Can derivatives generate contagion between asset classes?

With moral hazard, bad news about protection-buyer assets can increase the likelihood of low pay-offs from protection-seller assets, because bad news undermines sellers’ risk-prevention incentives. For example, before the recent crisis banks frequently reduced their capital requirements by purchasing derivatives. Our model predicts that financial institutions with larger short CDS positions exposed their balance sheets more to downside risks as bad news about the housing market emerged. Importantly, this exposure is a calculated choice, not the consequence of mistakes or incompetence.

How can we create safer financial markets?

The main focus of our paper is to characterize the optimal design of margin calls and central clearing platforms (CCPs). These institutional arrangements aim to mitigate counterparty risk and were adopted by both US and European regulators following the 2008 financial crisis. Our model features a CCP that pools the resources from all protection sellers. Any losses from the default of individual sellers are therefore shared across all buyers.

The CCP is also in charge of implementing margin calls. The party subject to a margin call must hand over control of assets to the CCP, “ring-fencing” them from moral hazard. With fewer assets, the cost of risk-prevention effort is lower, which improves risk-prevention incentives. But safe assets on a margin account earn less than risky assets left on financial institutions’ balance sheets. Margins will therefore be used only when the ring-fencing benefit outweighs the cost: for example, when the moral hazard problem is severe; or when the opportunity cost of depositing assets in the margin account is not too large.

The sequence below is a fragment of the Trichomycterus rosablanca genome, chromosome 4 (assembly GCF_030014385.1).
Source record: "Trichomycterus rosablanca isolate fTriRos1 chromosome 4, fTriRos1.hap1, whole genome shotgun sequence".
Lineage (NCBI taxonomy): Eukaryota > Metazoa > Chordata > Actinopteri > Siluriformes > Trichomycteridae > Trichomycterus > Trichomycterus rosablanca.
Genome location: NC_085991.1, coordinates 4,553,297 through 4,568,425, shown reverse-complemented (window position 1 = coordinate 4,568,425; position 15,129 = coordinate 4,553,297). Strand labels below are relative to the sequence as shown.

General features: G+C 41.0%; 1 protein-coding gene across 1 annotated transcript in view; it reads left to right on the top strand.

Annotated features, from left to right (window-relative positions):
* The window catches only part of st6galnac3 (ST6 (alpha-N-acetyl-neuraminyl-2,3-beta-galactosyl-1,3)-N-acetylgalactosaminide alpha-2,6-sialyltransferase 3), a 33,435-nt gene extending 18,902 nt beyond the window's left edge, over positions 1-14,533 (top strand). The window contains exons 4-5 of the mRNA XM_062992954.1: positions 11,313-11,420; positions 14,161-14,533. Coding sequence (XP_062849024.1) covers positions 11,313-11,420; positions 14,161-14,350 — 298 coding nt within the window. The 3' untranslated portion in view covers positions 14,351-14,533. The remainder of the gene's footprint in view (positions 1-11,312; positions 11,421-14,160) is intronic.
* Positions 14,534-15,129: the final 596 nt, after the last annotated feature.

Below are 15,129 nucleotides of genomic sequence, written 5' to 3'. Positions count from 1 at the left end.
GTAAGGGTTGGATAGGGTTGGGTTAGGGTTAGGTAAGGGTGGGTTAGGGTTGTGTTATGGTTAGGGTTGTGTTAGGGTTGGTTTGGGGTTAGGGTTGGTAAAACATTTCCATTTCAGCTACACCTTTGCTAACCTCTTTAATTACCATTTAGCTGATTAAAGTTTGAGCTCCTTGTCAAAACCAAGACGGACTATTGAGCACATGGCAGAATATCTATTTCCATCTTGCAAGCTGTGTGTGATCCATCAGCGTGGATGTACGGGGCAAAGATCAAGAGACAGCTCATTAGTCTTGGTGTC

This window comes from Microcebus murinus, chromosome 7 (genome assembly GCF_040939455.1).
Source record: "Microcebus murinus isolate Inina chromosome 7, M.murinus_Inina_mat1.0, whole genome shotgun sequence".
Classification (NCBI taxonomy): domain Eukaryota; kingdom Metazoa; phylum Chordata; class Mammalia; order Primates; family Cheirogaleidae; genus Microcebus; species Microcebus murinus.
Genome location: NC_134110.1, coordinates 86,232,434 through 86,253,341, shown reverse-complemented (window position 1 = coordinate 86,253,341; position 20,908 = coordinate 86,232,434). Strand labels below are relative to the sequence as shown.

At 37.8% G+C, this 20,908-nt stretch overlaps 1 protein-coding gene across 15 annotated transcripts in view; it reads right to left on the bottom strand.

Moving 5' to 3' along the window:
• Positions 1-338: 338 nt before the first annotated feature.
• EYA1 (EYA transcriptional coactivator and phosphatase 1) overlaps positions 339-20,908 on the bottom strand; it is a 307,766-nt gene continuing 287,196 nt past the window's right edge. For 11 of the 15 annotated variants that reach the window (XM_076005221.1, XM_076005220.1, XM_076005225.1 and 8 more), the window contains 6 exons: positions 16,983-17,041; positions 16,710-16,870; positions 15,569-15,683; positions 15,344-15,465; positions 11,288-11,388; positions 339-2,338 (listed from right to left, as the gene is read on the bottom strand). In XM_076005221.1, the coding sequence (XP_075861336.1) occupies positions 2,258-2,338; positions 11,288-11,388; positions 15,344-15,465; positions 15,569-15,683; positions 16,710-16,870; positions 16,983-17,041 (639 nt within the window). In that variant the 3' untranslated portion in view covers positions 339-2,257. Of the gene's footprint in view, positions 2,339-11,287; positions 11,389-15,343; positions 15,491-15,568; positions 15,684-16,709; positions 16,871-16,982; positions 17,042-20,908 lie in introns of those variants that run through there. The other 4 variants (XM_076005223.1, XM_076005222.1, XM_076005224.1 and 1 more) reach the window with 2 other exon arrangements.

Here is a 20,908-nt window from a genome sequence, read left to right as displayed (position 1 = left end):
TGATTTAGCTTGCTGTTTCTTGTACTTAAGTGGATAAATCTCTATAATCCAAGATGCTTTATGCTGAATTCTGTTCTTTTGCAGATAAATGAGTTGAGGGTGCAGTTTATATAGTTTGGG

What are the policy implications?

Our analysis implies that margins can be an attractive substitute to equity capital. Ring-fenced from moral hazard, assets can support larger liabilities. Consequently, margins allow protection sellers to engage in incentive-compatible derivative trading with less equity. An advantage of margins is their contingent nature. They are called only when individual derivative positions deteriorate.

Our research clarifies how margins and central clearing interact and the need for them to be designed together. While central clearing mutualizes counterparty risk, margins provide incentives to avoid counterparty risk. Without margins, CCPs would bear too much risk; without a CCP, contracting parties would have to put up higher margins. And it is the CCP which must design and mandate the margin calls. Otherwise, there would be free-riding on the insurance it offers.

FIND OUT MORE: ‘Risk-sharing or risk-taking? Counterparty risk, incentives and margins’ by Bruno Biais, Florian Heider and Marie Hoerova was published in ‘The Journal of Finance’ in August 2016.

Extract of the TSE Mag #17 Summer 2018